Illustration by Jason Reed (Licensed)
The Kel-Tec PF-9 pistol was the weapon employed by Zimmerman in a 2012 altercation in Sanford, Florida, that left the unarmed African-American teenager dead. The shooting sparked a national outcry about the intersection of racism, violence, and “stand your ground” laws. While Zimmerman became an infamous figure across the country, he was acquitted of charges relating to Martin's death the following year.
Zimmerman is reportedly in the process of vetting several offers made on the gun.
The Orlando Sentinel reports that the top bid on the firearm, which came in at $138,000, wasn't serious. Instead the bid, which was attributed to a user with the handle “John Smith,” was the work of a prankster who wrote a computer program to automatically bid for him in an effort to drive up the price.
Ever since Zimmerman announced the sale of the gun earlier this month, the auction has attracted trolls aiming to disrupt it. Users deluged the auction site with fake bids, including a $65 million offer from someone going by the handle “Racist McShootface.”
The listing initially appeared on the site GunBroker.com, but was removed by site administrators following the subsequent uproar. “We want no part in the listing on our web site or in any of the publicity it is receiving,” a spokesperson for GunBroker.com wrote in a statement.
The listing soon reappeared on the site UnitedGunGroup.com. Todd Underwood, the owner of United Gun Group, has insisted he was simply acting as a neutral platform for buyers and sellers engaged in an entirely legal activity. “I talked to George Zimmerman earlier today and told him that as long as all laws are being followed, he can list the gun on our site,” Underwood told the Washington Post. “I don’t support it, I don’t condone it, I don’t have anything against it. It’s his property, it’s his decision.”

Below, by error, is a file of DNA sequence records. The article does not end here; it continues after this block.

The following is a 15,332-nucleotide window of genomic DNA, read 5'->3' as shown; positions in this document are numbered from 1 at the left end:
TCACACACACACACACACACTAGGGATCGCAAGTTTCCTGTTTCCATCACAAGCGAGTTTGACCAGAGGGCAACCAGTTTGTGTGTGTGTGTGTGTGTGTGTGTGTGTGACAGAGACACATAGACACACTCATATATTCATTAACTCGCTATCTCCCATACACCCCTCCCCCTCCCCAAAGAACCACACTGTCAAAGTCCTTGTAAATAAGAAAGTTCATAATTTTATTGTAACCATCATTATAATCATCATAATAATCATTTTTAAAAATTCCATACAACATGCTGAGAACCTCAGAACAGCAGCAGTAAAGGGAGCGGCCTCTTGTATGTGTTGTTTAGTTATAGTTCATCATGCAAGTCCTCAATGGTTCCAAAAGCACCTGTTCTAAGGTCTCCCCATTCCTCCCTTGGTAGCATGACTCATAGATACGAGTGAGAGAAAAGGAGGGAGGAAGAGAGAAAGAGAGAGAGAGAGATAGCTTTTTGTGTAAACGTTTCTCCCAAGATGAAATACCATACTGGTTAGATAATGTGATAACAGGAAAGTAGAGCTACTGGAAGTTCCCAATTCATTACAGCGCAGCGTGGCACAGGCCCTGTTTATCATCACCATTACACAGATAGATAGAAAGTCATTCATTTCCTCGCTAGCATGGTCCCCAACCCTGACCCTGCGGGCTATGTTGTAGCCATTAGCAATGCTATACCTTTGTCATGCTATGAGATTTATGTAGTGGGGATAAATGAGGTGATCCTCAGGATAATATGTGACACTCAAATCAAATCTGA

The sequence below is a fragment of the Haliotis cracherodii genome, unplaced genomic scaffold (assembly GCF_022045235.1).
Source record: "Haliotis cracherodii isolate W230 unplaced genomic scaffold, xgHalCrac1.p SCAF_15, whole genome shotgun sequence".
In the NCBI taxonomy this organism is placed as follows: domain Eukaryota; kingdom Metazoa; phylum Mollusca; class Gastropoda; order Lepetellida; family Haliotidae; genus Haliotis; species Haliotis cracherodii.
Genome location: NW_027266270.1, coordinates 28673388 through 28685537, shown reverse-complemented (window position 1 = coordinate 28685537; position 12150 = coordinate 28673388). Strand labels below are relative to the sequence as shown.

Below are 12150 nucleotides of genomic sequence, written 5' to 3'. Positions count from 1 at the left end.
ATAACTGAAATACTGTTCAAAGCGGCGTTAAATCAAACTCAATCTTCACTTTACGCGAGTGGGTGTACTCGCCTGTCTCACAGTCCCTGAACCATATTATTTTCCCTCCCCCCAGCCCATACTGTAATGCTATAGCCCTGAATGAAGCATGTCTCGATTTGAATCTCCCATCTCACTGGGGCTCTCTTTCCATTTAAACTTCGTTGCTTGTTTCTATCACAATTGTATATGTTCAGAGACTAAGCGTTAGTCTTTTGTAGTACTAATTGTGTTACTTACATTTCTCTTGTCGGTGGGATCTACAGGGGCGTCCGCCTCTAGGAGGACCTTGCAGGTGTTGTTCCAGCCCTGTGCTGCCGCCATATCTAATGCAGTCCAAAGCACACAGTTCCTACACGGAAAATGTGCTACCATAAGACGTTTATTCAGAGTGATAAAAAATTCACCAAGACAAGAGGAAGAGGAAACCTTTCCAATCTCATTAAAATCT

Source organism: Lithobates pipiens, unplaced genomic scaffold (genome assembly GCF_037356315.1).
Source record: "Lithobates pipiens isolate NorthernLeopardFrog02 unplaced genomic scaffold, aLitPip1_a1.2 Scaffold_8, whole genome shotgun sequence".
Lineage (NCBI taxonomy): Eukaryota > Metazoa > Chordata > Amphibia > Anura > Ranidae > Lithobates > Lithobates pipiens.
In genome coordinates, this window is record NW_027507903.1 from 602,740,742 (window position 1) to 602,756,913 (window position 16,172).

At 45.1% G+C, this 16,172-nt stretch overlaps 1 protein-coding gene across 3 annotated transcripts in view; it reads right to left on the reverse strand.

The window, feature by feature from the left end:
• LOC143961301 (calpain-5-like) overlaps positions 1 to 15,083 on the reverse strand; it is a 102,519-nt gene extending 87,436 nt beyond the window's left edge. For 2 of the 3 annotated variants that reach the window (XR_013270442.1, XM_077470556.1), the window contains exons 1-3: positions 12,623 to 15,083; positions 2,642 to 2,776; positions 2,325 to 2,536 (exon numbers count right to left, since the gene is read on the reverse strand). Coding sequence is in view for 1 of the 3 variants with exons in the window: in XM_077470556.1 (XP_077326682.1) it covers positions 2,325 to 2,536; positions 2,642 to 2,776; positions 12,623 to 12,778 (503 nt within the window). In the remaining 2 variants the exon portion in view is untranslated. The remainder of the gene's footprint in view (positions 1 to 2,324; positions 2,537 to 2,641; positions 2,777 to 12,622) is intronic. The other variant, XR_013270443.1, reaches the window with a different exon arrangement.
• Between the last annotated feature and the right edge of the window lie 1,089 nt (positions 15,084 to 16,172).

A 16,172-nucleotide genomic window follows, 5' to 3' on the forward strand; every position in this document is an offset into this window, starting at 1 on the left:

A message sent to United Gun Group was not immediately returned.
In his description of the firearm, Zimmerman pledged that “a portion of the proceeds will be used to: fight BLM [Black Lives Matter, an anti-racism movement in part sparked by Martin's death] violence against Law Enforcement officers. ... and Hillary Clinton's anti-firearm rhetoric.”
Shortly after the sale was announced, Martin's father released a statement declining to directly address Zimmerman's efforts to profit from his son's death.Nevertheless the sale has attracted widespread criticism. In a column for the Miami Herald, Pulitzer Prize-winning writer Leonard Pitts, Jr. compared the sale to the practice to selling the body part of African-Americans who were lynched during Jim Crow-era. “People claimed hundreds, thousands, of trophies from the murders of African Americans. They kept bones. They kept sexual organs. They kept photographs of themselves, posed with mutilated corpses,” Pitts opined. “So perhaps we shouldn’t be surprised to see it happen with Trayvon.”
In the years since his acquittal, Zimmerman has remained in the headlines. He attracted attention for retweeting an image of Martin's dead body. He teamed up with the owner of a Florida gun store, which had declared itself a “Muslim-free” zone, to sell Confederate flag art. He was also suspended from Twitter for posting a revenge porn image of his ex-girlfriend, who described their relationship in an interview with the Daily Dot as “horrible.”